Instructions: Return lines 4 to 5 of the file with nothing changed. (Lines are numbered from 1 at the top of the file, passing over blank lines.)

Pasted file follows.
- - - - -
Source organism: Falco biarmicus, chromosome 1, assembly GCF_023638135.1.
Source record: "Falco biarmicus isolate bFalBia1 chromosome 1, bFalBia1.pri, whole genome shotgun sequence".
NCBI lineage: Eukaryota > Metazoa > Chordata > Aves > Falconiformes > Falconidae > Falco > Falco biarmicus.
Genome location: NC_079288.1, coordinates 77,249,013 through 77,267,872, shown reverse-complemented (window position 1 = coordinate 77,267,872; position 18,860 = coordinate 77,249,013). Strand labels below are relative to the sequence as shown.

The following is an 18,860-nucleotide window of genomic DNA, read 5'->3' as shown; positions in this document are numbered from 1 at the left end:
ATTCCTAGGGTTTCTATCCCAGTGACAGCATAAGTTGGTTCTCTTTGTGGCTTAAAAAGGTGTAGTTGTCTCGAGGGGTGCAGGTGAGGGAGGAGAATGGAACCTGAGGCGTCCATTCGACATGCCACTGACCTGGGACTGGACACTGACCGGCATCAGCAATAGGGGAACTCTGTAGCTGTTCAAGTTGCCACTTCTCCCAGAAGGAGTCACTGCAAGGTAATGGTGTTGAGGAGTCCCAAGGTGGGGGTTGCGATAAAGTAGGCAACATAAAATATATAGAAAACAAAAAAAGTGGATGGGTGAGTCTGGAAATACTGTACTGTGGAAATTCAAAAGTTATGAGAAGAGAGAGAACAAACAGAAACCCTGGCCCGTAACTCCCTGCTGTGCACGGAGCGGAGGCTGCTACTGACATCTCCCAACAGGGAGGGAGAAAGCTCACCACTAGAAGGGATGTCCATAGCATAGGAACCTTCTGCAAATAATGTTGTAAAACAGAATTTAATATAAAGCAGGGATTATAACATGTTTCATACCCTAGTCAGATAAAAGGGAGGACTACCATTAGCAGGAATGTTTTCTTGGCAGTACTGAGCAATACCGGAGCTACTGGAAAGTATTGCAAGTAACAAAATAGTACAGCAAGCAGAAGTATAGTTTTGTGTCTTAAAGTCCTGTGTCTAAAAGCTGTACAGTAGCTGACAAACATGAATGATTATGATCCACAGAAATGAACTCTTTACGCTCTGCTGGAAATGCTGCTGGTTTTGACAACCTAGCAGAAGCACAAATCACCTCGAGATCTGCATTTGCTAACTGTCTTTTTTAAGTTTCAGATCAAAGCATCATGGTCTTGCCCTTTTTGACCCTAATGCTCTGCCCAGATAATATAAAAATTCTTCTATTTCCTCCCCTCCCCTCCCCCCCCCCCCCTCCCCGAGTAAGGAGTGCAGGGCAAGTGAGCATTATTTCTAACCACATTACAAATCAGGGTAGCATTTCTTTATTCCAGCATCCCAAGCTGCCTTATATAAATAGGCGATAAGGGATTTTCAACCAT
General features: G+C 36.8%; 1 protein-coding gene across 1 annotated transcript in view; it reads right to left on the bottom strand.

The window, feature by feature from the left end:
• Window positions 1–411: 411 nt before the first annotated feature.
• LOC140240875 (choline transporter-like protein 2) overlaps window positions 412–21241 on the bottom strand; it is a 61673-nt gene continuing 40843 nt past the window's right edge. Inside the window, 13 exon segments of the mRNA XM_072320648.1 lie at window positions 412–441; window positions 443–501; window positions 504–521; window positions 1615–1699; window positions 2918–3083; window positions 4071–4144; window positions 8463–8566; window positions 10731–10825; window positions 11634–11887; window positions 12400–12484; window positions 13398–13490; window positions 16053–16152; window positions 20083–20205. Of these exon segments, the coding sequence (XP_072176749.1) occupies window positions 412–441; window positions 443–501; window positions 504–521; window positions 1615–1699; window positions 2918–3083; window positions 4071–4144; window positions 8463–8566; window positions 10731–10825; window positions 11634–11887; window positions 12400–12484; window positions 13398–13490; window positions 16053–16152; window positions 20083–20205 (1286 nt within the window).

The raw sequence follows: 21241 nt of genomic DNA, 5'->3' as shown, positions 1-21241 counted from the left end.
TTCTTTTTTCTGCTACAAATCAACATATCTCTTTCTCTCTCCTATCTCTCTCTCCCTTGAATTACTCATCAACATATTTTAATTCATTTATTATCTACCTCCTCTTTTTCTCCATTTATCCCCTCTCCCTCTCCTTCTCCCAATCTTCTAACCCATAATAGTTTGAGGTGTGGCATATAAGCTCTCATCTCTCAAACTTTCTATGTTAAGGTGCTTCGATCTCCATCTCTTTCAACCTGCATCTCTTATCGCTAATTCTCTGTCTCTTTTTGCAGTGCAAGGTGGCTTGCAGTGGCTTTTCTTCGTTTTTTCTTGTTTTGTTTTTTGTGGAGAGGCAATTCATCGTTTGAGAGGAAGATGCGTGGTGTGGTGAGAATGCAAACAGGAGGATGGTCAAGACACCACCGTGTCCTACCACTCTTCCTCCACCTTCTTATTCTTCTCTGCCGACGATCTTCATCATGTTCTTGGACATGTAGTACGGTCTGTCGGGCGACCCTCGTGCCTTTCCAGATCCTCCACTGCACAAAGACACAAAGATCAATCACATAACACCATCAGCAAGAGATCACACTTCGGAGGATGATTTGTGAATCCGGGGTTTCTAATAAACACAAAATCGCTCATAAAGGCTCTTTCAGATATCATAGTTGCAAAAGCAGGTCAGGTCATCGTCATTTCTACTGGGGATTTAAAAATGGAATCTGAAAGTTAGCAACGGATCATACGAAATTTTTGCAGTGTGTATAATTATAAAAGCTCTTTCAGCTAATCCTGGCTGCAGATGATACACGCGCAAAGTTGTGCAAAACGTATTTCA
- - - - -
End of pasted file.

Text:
Genome location: NC_079288.1, coordinates 77,249,013 through 77,267,872, shown reverse-complemented (window position 1 = coordinate 77,267,872; position 18,860 = coordinate 77,249,013). Strand labels below are relative to the sequence as shown.

The following is an 18,860-nucleotide window of genomic DNA, read 5'->3' as shown; positions in this document are numbered from 1 at the left end: